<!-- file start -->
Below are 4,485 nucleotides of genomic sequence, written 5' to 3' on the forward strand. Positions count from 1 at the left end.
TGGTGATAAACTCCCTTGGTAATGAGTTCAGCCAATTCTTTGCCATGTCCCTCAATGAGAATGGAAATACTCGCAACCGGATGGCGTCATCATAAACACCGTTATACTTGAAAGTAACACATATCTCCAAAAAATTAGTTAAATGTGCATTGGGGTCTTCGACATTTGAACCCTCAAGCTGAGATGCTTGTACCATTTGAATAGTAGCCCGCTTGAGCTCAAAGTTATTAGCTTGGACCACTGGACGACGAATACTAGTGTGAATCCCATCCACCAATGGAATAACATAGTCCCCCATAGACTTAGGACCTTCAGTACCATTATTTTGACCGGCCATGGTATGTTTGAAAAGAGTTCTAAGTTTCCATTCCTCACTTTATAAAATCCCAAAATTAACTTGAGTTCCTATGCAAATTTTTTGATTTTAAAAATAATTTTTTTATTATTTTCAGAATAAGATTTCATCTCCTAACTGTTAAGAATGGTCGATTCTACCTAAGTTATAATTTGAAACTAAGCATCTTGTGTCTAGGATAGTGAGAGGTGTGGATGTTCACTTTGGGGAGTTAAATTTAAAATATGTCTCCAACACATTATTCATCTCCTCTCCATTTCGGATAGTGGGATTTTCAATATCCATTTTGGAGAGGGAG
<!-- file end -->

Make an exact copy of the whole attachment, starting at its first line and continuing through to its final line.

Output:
Below are 4,485 nucleotides of genomic sequence, written 5' to 3' on the forward strand. Positions count from 1 at the left end.
TGGTGATAAACTCCCTTGGTAATGAGTTCAGCCAATTCTTTGCCATGTCCCTCAATGAGAATGGAAATACTCGCAACCGGATGGCGTCATCATAAACACCGTTATACTTGAAAGTAACACATATCTCCAAAAAATTAGTTAAATGTGCATTGGGGTCTTCGACATTTGAACCCTCAAGCTGAGATGCTTGTACCATTTGAATAGTAGCCCGCTTGAGCTCAAAGTTATTAGCTTGGACCACTGGACGACGAATACTAGTGTGAATCCCATCCACCAATGGAATAACATAGTCCCCCATAGACTTAGGACCTTCAGTACCATTATTTTGACCGGCCATGGTATGTTTGAAAAGAGTTCTAAGTTTCCATTCCTCACTTTATAAAATCCCAAAATTAACTTGAGTTCCTATGCAAATTTTTTGATTTTAAAAATAATTTTTTTATTATTTTCAGAATAAGATTTCATCTCCTAACTGTTAAGAATGGTCGATTCTACCTAAGTTATAATTTGAAACTAAGCATCTTGTGTCTAGGATAGTGAGAGGTGTGGATGTTCACTTTGGGGAGTTAAATTTAAAATATGTCTCCAACACATTATTCATCTCCTCTCCATTTCGGATAGTGGGATTTTCAATATCCATTTTGGAGAGGGAG